Nerdfighters and Community

At 55, I am much too old to be a Nerdfighter. Even Nerdfighter founders John and Hank Green, who joke these days about their own ages (41 and 39, respectively), are considerably my juniors.  Nevertheless, in the Nerdfighters, I have found a community that brings me great comfort and connection.

For those not in the know: The Nerdfighter community grew up organically around the Green brothers, author John and web entrepreneur Hank, beginning with their YouTube VlogBrothers channel back in 2007. Since then, both Greens have become wildly successful, and their handprints are everywhere with projects like Crash Course, SciShow, podcasts, conventions, bestselling novels and movie adaptations. Through it all, they keep in close touch with their fans. A Nerdfighter is defined as someone who “is made entirely out of awesome.” (Yes, there is an entire Nerdfighter lexicon. https://nerdfighteria.com/).

John has said a Nerdfigher is someone who is not afraid to express unironic enthusiasm. Perhaps this is the quality that most attracts me to the Nerdfigher community. In an age where irony has become the normative way of seeing and expressing our emotions and those of others, it is refreshing to wholly embrace feeling, whether it is a passion for literature, soccer, science, or marshmallow Peeps. This enthusiasm is apparent in the tagline with which the Greens end all of their broadcasts: “Don’t forget to be awesome!”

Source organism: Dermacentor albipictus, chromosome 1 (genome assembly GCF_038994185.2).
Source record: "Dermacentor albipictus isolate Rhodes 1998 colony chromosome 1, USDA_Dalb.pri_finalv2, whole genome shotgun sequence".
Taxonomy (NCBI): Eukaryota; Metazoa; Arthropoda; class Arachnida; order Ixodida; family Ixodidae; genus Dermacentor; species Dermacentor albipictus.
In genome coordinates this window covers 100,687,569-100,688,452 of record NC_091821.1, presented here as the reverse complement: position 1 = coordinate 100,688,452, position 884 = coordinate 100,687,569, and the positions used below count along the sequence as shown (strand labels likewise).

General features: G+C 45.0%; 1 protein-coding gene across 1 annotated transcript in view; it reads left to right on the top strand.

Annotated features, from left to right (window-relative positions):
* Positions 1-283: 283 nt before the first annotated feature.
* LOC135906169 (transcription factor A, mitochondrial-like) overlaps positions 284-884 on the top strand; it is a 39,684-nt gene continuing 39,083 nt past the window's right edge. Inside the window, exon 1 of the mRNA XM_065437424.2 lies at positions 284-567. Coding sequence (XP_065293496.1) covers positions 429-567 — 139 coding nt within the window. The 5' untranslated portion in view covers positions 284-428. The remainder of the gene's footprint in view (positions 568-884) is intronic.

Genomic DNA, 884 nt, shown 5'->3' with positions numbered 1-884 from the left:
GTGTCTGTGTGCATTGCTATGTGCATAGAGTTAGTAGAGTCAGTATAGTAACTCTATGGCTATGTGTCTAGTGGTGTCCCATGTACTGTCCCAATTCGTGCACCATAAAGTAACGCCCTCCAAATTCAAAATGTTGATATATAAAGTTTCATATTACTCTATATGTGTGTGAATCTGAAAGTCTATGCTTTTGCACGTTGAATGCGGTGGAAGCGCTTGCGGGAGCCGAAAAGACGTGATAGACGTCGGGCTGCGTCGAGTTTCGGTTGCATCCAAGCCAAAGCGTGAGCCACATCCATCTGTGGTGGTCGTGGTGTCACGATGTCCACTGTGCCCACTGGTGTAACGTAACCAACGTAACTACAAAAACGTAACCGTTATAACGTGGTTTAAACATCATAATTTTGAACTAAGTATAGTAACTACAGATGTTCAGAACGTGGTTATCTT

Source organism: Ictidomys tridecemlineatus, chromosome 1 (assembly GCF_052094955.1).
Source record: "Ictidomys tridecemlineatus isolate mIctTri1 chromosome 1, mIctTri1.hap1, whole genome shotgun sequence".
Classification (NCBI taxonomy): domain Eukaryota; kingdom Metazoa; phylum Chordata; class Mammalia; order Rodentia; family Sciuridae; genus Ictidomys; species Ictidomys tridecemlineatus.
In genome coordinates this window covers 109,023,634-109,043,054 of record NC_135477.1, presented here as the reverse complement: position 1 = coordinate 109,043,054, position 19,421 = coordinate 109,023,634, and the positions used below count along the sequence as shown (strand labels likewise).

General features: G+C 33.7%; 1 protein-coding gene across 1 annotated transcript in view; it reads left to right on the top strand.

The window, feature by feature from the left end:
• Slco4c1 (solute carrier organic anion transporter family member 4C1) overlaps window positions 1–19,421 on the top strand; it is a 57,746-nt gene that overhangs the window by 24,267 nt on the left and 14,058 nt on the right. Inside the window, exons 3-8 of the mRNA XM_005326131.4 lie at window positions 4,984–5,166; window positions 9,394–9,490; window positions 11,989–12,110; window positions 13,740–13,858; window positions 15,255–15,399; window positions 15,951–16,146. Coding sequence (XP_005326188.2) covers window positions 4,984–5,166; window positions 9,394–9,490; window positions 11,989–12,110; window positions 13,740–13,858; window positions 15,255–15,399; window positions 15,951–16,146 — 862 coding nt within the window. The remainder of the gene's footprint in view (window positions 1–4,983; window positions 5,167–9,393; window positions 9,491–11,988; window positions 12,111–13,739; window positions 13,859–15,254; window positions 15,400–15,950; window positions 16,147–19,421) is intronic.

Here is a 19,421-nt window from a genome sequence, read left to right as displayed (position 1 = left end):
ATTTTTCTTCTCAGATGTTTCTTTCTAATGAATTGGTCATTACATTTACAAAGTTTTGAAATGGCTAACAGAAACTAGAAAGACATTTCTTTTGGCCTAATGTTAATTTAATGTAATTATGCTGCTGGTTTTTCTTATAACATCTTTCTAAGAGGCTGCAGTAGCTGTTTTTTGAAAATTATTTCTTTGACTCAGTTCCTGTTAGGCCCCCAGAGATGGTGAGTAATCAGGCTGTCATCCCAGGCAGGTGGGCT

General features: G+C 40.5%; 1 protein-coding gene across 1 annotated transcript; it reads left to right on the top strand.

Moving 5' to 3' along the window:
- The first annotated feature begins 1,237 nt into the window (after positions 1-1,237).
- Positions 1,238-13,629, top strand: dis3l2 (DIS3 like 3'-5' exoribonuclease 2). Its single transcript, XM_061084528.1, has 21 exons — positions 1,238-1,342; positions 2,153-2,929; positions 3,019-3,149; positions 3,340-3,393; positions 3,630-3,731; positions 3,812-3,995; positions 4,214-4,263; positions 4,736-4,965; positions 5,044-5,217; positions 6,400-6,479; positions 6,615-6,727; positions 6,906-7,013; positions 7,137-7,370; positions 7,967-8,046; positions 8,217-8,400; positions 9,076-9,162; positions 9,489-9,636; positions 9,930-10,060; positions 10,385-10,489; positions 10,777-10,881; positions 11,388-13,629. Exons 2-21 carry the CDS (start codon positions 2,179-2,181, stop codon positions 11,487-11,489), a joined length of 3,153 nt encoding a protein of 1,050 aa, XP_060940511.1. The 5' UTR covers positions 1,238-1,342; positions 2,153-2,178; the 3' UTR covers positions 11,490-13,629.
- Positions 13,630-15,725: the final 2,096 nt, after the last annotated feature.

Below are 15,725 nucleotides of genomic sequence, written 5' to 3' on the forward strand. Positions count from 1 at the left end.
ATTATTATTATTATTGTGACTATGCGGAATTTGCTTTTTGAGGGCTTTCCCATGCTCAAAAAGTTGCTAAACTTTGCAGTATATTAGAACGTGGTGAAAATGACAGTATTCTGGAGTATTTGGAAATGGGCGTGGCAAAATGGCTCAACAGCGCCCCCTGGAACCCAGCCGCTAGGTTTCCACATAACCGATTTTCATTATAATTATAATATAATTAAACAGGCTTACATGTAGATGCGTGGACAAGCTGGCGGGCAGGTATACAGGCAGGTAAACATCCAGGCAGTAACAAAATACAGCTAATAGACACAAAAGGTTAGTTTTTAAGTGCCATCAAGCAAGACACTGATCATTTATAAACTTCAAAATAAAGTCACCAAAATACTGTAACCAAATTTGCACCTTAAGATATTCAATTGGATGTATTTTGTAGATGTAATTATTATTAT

Outspoken atheist Kurt Vonnegut frequently advised people to join a church if for no other reason than to be part of a community. Sometimes churches can feel threatening to an outsider though. Whether it is a perceived holier-than-thou attitude, the baggage of a long history of narrow-mindedness and scandal, or simple fear of a place filled with unknown ritual and terminology, churches are not necessarily as welcoming as Nerdfighters. What can the church learn from the Greens? To borrow another phrase from John: This is not a rhetorical question.

 

Published by

Barefoot Voosk

In addition to winning a Nobel, two Pulitzers, and a Grammy, Brian is well-known as a film star, all-star baseball shortstop, and bestselling author. He is the first human to orbit Saturn in a spaceship he built himself, and holds the world record for fastest marathon. Shortly after he built his first perpetual motion machine, but before he ended world poverty, he was instrumental in the development of cold fusion reaction. He enjoys posting pictures of his cats online, and is proud of his flawless suntan.

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